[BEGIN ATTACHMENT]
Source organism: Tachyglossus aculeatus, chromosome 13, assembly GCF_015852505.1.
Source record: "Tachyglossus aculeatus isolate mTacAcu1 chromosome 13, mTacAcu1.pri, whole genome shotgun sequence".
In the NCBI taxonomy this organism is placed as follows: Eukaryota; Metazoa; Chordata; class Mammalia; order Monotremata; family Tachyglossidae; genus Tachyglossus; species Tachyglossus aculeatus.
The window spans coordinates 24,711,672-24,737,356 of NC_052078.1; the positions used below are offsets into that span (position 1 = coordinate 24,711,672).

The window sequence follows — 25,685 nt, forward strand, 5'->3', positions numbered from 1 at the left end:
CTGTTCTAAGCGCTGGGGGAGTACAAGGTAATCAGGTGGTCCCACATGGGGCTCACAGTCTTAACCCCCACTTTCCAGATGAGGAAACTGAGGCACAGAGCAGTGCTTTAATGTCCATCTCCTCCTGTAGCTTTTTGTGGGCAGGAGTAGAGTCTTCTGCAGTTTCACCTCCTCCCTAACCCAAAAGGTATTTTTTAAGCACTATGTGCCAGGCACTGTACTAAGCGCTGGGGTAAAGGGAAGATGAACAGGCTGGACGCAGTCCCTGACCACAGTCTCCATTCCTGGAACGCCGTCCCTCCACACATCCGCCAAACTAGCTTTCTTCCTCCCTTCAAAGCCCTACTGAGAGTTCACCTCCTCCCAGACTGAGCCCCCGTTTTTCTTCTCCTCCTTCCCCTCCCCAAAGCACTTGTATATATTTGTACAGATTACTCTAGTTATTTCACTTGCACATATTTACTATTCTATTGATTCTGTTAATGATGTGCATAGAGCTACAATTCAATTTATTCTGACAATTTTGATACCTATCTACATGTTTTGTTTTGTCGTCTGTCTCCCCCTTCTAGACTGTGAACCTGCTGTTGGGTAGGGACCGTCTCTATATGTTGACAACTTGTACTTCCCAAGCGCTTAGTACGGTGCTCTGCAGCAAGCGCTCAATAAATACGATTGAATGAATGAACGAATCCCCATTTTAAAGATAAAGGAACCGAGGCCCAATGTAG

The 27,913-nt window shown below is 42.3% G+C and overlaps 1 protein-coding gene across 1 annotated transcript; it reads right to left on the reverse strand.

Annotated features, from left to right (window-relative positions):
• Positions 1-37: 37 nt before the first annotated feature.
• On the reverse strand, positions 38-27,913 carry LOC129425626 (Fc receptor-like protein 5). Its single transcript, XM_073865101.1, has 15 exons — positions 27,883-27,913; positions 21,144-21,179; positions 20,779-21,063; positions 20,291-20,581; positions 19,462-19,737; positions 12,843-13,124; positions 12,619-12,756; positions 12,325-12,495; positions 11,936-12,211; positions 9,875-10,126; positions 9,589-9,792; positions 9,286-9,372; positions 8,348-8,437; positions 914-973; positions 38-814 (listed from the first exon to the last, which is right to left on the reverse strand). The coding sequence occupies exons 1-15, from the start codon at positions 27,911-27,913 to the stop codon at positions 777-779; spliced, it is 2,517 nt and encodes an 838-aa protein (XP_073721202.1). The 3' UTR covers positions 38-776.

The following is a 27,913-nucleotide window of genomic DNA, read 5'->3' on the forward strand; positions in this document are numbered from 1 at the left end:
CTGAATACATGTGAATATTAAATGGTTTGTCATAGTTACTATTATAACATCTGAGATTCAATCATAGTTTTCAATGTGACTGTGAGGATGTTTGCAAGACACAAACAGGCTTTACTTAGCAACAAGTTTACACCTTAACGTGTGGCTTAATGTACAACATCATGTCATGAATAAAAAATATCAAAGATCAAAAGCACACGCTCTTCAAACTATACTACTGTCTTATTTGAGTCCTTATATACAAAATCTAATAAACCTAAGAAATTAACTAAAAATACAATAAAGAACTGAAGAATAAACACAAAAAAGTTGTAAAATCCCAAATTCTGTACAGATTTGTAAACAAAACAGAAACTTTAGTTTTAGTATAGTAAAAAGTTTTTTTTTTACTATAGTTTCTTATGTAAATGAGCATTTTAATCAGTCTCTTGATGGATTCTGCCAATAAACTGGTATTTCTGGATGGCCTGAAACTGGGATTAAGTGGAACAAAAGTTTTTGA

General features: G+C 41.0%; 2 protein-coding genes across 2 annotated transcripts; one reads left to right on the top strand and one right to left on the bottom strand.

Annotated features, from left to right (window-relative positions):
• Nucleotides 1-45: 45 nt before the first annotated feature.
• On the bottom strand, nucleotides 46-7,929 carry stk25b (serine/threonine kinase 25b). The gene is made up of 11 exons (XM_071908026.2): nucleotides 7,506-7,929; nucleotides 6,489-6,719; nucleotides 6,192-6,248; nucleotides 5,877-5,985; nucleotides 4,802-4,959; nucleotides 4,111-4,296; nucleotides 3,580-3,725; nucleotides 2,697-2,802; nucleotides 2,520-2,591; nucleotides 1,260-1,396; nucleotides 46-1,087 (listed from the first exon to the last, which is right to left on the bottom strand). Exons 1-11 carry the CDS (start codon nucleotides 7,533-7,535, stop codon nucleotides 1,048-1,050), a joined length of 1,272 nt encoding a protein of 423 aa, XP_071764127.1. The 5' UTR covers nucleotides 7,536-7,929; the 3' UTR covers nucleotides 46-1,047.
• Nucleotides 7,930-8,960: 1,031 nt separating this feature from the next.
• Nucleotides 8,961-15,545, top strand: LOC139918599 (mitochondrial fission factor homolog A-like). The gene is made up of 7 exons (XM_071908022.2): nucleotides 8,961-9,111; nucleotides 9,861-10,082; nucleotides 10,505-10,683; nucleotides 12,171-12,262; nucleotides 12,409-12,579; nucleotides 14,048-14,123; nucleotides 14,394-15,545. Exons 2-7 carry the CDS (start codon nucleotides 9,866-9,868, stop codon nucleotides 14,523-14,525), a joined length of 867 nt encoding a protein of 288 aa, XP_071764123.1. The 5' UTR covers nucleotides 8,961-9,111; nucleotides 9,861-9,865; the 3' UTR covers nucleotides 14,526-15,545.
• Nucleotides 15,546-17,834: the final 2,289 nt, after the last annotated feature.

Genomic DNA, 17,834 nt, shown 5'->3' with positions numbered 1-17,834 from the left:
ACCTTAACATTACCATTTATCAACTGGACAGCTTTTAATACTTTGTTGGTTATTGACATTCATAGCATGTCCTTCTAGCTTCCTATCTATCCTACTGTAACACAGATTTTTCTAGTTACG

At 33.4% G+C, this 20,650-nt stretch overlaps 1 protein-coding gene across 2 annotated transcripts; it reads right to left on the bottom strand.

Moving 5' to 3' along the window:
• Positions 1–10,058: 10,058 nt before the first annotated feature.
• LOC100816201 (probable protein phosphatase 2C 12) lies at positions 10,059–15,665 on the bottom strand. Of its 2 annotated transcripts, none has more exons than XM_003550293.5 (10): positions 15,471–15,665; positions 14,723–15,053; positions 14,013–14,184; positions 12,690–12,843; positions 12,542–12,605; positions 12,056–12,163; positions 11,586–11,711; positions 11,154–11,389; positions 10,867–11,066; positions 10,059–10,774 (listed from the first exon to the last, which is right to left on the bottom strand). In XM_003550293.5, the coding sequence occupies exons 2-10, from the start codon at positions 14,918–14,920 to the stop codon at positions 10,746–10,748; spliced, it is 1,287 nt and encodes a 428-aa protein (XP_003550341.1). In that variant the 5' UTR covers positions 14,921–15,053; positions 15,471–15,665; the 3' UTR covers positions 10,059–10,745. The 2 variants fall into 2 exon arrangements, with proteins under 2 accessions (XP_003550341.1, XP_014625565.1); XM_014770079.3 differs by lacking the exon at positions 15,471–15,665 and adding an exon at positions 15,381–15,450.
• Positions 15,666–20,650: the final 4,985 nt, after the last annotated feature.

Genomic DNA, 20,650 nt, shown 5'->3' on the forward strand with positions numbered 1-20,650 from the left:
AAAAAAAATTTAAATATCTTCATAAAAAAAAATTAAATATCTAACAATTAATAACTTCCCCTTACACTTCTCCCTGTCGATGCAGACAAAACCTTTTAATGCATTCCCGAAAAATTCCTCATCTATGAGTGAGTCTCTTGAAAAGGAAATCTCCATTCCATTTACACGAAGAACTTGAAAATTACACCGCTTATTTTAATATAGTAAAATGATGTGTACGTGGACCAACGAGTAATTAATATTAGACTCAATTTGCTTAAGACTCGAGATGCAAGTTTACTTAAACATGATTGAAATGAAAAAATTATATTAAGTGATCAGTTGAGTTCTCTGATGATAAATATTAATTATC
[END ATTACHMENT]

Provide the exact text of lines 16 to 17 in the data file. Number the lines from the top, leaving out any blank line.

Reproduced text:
• On the bottom strand, nucleotides 46-7,929 carry stk25b (serine/threonine kinase 25b). The gene is made up of 11 exons (XM_071908026.2): nucleotides 7,506-7,929; nucleotides 6,489-6,719; nucleotides 6,192-6,248; nucleotides 5,877-5,985; nucleotides 4,802-4,959; nucleotides 4,111-4,296; nucleotides 3,580-3,725; nucleotides 2,697-2,802; nucleotides 2,520-2,591; nucleotides 1,260-1,396; nucleotides 46-1,087 (listed from the first exon to the last, which is right to left on the bottom strand). Exons 1-11 carry the CDS (start codon nucleotides 7,533-7,535, stop codon nucleotides 1,048-1,050), a joined length of 1,272 nt encoding a protein of 423 aa, XP_071764127.1. The 5' UTR covers nucleotides 7,536-7,929; the 3' UTR covers nucleotides 46-1,047.
• Nucleotides 7,930-8,960: 1,031 nt separating this feature from the next.